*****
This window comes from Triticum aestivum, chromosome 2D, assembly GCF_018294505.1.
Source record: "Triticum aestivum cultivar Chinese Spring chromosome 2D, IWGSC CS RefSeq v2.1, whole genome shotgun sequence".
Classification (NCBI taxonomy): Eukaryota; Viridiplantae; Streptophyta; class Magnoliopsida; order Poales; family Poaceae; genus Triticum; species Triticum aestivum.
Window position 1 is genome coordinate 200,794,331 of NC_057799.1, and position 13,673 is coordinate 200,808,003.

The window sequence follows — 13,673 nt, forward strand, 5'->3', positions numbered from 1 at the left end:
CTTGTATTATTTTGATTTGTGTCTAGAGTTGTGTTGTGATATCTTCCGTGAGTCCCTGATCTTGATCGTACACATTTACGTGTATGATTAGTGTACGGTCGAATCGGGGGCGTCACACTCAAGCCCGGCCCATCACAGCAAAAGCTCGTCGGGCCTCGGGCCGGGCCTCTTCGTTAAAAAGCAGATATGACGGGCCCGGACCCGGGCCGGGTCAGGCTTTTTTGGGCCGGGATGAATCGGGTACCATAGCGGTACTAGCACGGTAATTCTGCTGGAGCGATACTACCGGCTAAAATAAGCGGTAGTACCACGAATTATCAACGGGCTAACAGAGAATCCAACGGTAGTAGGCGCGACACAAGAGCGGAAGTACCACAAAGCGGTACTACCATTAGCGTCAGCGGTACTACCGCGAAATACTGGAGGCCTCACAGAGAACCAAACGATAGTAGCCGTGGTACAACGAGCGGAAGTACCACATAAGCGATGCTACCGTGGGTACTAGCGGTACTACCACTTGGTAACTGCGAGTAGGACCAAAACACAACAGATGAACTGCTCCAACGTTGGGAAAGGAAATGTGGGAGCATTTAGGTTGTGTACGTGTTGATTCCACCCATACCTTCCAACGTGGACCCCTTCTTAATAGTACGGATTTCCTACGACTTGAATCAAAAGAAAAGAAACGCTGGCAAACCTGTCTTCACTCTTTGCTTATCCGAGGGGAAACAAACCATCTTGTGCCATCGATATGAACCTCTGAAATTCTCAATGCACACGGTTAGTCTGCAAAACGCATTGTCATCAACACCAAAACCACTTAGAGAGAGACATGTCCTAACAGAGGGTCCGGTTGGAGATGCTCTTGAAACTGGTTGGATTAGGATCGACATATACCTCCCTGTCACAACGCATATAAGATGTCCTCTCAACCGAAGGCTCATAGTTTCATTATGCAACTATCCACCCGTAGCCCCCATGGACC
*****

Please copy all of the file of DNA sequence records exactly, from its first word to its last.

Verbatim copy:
This window comes from Triticum aestivum, chromosome 2D, assembly GCF_018294505.1.
Source record: "Triticum aestivum cultivar Chinese Spring chromosome 2D, IWGSC CS RefSeq v2.1, whole genome shotgun sequence".
Classification (NCBI taxonomy): Eukaryota; Viridiplantae; Streptophyta; class Magnoliopsida; order Poales; family Poaceae; genus Triticum; species Triticum aestivum.
Window position 1 is genome coordinate 200,794,331 of NC_057799.1, and position 13,673 is coordinate 200,808,003.

The window sequence follows — 13,673 nt, forward strand, 5'->3', positions numbered from 1 at the left end:
CTTGTATTATTTTGATTTGTGTCTAGAGTTGTGTTGTGATATCTTCCGTGAGTCCCTGATCTTGATCGTACACATTTACGTGTATGATTAGTGTACGGTCGAATCGGGGGCGTCACACTCAAGCCCGGCCCATCACAGCAAAAGCTCGTCGGGCCTCGGGCCGGGCCTCTTCGTTAAAAAGCAGATATGACGGGCCCGGACCCGGGCCGGGTCAGGCTTTTTTGGGCCGGGATGAATCGGGTACCATAGCGGTACTAGCACGGTAATTCTGCTGGAGCGATACTACCGGCTAAAATAAGCGGTAGTACCACGAATTATCAACGGGCTAACAGAGAATCCAACGGTAGTAGGCGCGACACAAGAGCGGAAGTACCACAAAGCGGTACTACCATTAGCGTCAGCGGTACTACCGCGAAATACTGGAGGCCTCACAGAGAACCAAACGATAGTAGCCGTGGTACAACGAGCGGAAGTACCACATAAGCGATGCTACCGTGGGTACTAGCGGTACTACCACTTGGTAACTGCGAGTAGGACCAAAACACAACAGATGAACTGCTCCAACGTTGGGAAAGGAAATGTGGGAGCATTTAGGTTGTGTACGTGTTGATTCCACCCATACCTTCCAACGTGGACCCCTTCTTAATAGTACGGATTTCCTACGACTTGAATCAAAAGAAAAGAAACGCTGGCAAACCTGTCTTCACTCTTTGCTTATCCGAGGGGAAACAAACCATCTTGTGCCATCGATATGAACCTCTGAAATTCTCAATGCACACGGTTAGTCTGCAAAACGCATTGTCATCAACACCAAAACCACTTAGAGAGAGACATGTCCTAACAGAGGGTCCGGTTGGAGATGCTCTTGAAACTGGTTGGATTAGGATCGACATATACCTCCCTGTCACAACGCATATAAGATGTCCTCTCAACCGAAGGCTCATAGTTTCATTATGCAACTATCCACCCGTAGCCCCCATGGACC